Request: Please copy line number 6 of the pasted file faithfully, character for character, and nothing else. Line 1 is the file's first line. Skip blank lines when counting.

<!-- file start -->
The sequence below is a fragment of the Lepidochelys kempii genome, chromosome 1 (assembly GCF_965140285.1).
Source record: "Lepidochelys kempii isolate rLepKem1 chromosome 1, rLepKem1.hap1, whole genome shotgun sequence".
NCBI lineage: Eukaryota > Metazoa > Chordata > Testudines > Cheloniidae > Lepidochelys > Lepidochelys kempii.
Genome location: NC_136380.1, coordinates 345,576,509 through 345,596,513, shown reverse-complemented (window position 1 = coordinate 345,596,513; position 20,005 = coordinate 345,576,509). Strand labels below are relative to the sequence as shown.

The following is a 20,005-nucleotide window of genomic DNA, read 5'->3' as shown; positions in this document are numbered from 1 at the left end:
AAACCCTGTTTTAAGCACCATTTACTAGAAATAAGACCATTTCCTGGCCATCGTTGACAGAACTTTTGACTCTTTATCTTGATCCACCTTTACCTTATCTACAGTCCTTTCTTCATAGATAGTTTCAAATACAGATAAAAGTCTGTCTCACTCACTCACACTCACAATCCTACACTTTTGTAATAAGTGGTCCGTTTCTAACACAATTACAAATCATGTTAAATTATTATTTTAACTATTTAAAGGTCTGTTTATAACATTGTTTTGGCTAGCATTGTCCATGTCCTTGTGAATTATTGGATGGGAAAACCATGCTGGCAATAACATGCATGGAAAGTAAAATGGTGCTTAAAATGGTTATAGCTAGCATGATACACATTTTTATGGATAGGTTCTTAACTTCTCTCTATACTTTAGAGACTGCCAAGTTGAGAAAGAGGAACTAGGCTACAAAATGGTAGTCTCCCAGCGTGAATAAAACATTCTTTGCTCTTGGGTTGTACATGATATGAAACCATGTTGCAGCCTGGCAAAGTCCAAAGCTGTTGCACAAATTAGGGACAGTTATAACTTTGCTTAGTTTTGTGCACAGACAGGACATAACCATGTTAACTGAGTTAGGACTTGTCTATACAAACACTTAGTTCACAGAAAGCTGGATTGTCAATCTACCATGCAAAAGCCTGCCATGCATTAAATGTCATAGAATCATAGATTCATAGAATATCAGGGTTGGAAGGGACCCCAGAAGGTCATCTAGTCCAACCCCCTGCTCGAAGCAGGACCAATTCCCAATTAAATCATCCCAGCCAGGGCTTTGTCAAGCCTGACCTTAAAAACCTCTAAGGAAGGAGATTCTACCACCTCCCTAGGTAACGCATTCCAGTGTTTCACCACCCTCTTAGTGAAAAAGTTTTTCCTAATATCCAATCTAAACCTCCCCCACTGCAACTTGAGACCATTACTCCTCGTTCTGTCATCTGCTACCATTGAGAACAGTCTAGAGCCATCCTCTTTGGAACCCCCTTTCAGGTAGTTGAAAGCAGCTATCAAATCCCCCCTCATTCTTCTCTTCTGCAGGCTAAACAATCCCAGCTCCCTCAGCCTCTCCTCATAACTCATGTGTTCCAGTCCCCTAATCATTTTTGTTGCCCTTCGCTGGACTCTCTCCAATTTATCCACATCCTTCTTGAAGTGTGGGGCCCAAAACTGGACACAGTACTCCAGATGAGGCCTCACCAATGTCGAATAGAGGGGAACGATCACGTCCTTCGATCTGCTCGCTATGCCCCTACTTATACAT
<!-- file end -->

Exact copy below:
AAACCCTGTTTTAAGCACCATTTACTAGAAATAAGACCATTTCCTGGCCATCGTTGACAGAACTTTTGACTCTTTATCTTGATCCACCTTTACCTTATCTACAGTCCTTTCTTCATAGATAGTTTCAAATACAGATAAAAGTCTGTCTCACTCACTCACACTCACAATCCTACACTTTTGTAATAAGTGGTCCGTTTCTAACACAATTACAAATCATGTTAAATTATTATTTTAACTATTTAAAGGTCTGTTTATAACATTGTTTTGGCTAGCATTGTCCATGTCCTTGTGAATTATTGGATGGGAAAACCATGCTGGCAATAACATGCATGGAAAGTAAAATGGTGCTTAAAATGGTTATAGCTAGCATGATACACATTTTTATGGATAGGTTCTTAACTTCTCTCTATACTTTAGAGACTGCCAAGTTGAGAAAGAGGAACTAGGCTACAAAATGGTAGTCTCCCAGCGTGAATAAAACATTCTTTGCTCTTGGGTTGTACATGATATGAAACCATGTTGCAGCCTGGCAAAGTCCAAAGCTGTTGCACAAATTAGGGACAGTTATAACTTTGCTTAGTTTTGTGCACAGACAGGACATAACCATGTTAACTGAGTTAGGACTTGTCTATACAAACACTTAGTTCACAGAAAGCTGGATTGTCAATCTACCATGCAAAAGCCTGCCATGCATTAAATGTCATAGAATCATAGATTCATAGAATATCAGGGTTGGAAGGGACCCCAGAAGGTCATCTAGTCCAACCCCCTGCTCGAAGCAGGACCAATTCCCAATTAAATCATCCCAGCCAGGGCTTTGTCAAGCCTGACCTTAAAAACCTCTAAGGAAGGAGATTCTACCACCTCCCTAGGTAACGCATTCCAGTGTTTCACCACCCTCTTAGTGAAAAAGTTTTTCCTAATATCCAATCTAAACCTCCCCCACTGCAACTTGAGACCATTACTCCTCGTTCTGTCATCTGCTACCATTGAGAACAGTCTAGAGCCATCCTCTTTGGAACCCCCTTTCAGGTAGTTGAAAGCAGCTATCAAATCCCCCCTCATTCTTCTCTTCTGCAGGCTAAACAATCCCAGCTCCCTCAGCCTCTCCTCATAACTCATGTGTTCCAGTCCCCTAATCATTTTTGTTGCCCTTCGCTGGACTCTCTCCAATTTATCCACATCCTTCTTGAAGTGTGGGGCCCAAAACTGGACACAGTACTCCAGATGAGGCCTCACCAATGTCGAATAGAGGGGAACGATCACGTCCTTCGATCTGCTCGCTATGCCCCTACTTATACAT